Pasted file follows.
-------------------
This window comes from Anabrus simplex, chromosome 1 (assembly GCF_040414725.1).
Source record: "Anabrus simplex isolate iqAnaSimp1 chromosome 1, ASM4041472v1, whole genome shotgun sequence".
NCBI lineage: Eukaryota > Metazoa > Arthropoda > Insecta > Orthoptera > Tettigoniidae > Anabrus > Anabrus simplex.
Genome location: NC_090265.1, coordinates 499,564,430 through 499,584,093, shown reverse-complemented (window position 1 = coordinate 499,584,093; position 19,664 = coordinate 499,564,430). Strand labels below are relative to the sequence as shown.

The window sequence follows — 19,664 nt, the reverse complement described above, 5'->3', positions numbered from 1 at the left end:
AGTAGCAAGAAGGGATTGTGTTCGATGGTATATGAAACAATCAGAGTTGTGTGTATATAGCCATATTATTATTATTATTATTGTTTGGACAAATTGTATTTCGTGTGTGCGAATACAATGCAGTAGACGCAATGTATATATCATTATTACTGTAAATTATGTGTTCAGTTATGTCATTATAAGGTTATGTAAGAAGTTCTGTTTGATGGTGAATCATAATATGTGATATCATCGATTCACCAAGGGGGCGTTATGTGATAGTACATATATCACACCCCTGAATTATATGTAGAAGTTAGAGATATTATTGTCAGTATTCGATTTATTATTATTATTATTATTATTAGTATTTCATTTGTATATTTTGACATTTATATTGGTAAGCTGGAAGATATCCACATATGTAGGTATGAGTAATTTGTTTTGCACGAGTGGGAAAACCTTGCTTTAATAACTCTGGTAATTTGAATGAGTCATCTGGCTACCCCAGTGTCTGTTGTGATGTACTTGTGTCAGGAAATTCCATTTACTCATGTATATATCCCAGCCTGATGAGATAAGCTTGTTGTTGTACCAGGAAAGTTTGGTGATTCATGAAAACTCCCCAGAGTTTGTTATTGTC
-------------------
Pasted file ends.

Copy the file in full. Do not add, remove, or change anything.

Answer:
This window comes from Anabrus simplex, chromosome 1 (assembly GCF_040414725.1).
Source record: "Anabrus simplex isolate iqAnaSimp1 chromosome 1, ASM4041472v1, whole genome shotgun sequence".
NCBI lineage: Eukaryota > Metazoa > Arthropoda > Insecta > Orthoptera > Tettigoniidae > Anabrus > Anabrus simplex.
Genome location: NC_090265.1, coordinates 499,564,430 through 499,584,093, shown reverse-complemented (window position 1 = coordinate 499,584,093; position 19,664 = coordinate 499,564,430). Strand labels below are relative to the sequence as shown.

The window sequence follows — 19,664 nt, the reverse complement described above, 5'->3', positions numbered from 1 at the left end:
AGTAGCAAGAAGGGATTGTGTTCGATGGTATATGAAACAATCAGAGTTGTGTGTATATAGCCATATTATTATTATTATTATTGTTTGGACAAATTGTATTTCGTGTGTGCGAATACAATGCAGTAGACGCAATGTATATATCATTATTACTGTAAATTATGTGTTCAGTTATGTCATTATAAGGTTATGTAAGAAGTTCTGTTTGATGGTGAATCATAATATGTGATATCATCGATTCACCAAGGGGGCGTTATGTGATAGTACATATATCACACCCCTGAATTATATGTAGAAGTTAGAGATATTATTGTCAGTATTCGATTTATTATTATTATTATTATTATTAGTATTTCATTTGTATATTTTGACATTTATATTGGTAAGCTGGAAGATATCCACATATGTAGGTATGAGTAATTTGTTTTGCACGAGTGGGAAAACCTTGCTTTAATAACTCTGGTAATTTGAATGAGTCATCTGGCTACCCCAGTGTCTGTTGTGATGTACTTGTGTCAGGAAATTCCATTTACTCATGTATATATCCCAGCCTGATGAGATAAGCTTGTTGTTGTACCAGGAAAGTTTGGTGATTCATGAAAACTCCCCAGAGTTTGTTATTGTC